The insights into the artistic creative process, which are conveyed, for example, by the sketches for Aminder Dhaliwal’s successful satirical strip “Woman World”, which tells of a world without men, are also fascinating.

And Judith Vanistendael’s ink sketches for her graphic novel “Penelope’s Two Lives”, in which the protagonist has to choose between her family and her work, give an idea of ​​the technical challenges and possibilities of the watercolor technique for the comic.

The curators – the journalist Lilian Pithan and the translator Katharina Erben – have placed a large focus on female artists, who have been playing an increasingly important role in the German scene for several years. Among them Aisha Franz, who deals with female self-empowerment in the science fiction story “Shit is real”.

Or Ulli Lust, whose memories of her punk youth were celebrated internationally with the title “Today is the last day of the rest of your life”. Lust is represented here with the little-known short story Lulu and the Shame, about how she learned as a child not to name or touch her vulva.

With Barbara Yelin, Birgit Weye, and Lisa Frühbeis, three artists are also represented who have also worked for the Tagesspiegel for several years and in the Sunday supplement told about strong women and female perspectives or humorously broken down feminist discourses into their everyday life. Frühbeis’ Tagesspiegel strips collected under the title “Busengewunder” were awarded several art and comic prizes in the past year.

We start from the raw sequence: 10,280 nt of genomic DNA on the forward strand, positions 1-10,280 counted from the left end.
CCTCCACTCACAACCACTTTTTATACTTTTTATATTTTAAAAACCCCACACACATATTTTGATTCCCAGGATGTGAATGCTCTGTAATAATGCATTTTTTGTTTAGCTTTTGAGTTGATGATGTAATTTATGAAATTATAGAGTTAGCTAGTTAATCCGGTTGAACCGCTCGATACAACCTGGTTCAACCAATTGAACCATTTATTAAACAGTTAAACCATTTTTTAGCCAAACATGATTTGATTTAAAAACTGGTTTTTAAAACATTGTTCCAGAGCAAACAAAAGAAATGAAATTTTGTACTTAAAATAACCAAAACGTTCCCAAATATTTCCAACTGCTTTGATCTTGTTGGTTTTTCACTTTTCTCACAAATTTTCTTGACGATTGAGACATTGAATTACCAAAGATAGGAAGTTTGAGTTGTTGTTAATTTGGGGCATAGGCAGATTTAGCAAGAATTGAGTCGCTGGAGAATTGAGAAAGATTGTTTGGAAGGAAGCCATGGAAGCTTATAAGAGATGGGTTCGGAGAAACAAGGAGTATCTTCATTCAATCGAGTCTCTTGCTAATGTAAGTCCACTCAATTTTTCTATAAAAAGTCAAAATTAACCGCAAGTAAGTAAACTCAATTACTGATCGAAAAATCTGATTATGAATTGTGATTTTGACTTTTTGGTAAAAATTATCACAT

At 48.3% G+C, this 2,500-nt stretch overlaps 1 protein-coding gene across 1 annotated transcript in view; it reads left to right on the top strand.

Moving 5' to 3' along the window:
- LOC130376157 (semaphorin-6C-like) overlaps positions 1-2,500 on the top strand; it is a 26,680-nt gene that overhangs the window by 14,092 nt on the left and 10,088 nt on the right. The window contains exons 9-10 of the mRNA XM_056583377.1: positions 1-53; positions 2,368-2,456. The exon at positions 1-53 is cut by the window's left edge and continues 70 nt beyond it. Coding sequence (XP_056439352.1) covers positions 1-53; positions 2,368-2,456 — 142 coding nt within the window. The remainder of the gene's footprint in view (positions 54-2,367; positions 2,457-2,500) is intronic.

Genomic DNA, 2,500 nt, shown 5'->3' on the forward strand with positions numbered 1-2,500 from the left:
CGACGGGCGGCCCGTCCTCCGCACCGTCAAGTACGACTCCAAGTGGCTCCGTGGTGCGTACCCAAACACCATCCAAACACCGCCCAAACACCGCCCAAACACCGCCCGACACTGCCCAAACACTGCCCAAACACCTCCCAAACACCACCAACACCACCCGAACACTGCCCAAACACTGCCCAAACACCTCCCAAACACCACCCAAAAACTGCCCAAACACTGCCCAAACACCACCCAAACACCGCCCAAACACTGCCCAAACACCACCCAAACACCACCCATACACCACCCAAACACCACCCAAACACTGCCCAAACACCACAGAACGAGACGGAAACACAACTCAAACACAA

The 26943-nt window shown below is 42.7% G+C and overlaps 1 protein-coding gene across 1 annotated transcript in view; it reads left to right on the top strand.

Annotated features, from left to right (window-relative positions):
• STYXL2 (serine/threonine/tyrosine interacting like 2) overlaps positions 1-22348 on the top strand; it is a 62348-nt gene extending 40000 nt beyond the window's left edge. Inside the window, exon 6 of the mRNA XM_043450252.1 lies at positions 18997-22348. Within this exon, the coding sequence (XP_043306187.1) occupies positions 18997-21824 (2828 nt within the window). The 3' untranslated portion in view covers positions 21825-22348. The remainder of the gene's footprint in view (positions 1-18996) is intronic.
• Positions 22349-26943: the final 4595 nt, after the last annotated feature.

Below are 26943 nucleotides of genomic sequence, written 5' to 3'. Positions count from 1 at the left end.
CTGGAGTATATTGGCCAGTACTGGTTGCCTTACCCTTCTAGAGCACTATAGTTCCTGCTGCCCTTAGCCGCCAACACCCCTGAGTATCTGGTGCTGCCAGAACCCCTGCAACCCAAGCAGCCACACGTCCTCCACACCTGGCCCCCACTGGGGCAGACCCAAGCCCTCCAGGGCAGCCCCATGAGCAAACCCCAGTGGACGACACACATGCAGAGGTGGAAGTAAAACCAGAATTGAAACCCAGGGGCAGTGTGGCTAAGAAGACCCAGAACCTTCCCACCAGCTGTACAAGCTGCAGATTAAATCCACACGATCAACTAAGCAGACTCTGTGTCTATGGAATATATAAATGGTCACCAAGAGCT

The exhibition is structured by eight well-chosen topic groups. In addition to information about the artists shown, text panels also provide the public with a few categories that can be used to classify the works in feminist discourses.

This ranges from the deconstruction of classic role models in the chapter “Gender Reverse” to the importance of networks under the title “Girls’ Clubs” to dealing with female body images under the title “Body

The exhibition also wants to question how role models are installed, as the curators write in the summary of some of their key questions: “How is it that comic artists of the 1970s, 1980s and 1990s have been honored while women in rarely appear in this gallery of ancestors? What are the implications of role models being mostly male?”

It is true that female artists are more strongly represented in the comic scene than ever before. “But if you ask about influential illustrators, they mostly mention contemporaries. The formative influence that comic artists have had on the development of the medium right from the start does not always seem conscious.”

Naturally, such an exhibition, which brings together 30 selected artists, can only convey a section of the subject area. Some pioneers of the art form are missing, regions that are particularly important internationally for comics, such as Japan, are only touched upon.

But completeness is not the goal here. Rather, the show is intended to convey in an exemplary manner how important female illustrators have become in an art form that has long been male-dominated and how they have enriched comics with often specifically female and feminist content and forms of representation. The exhibition succeeds in this across the board.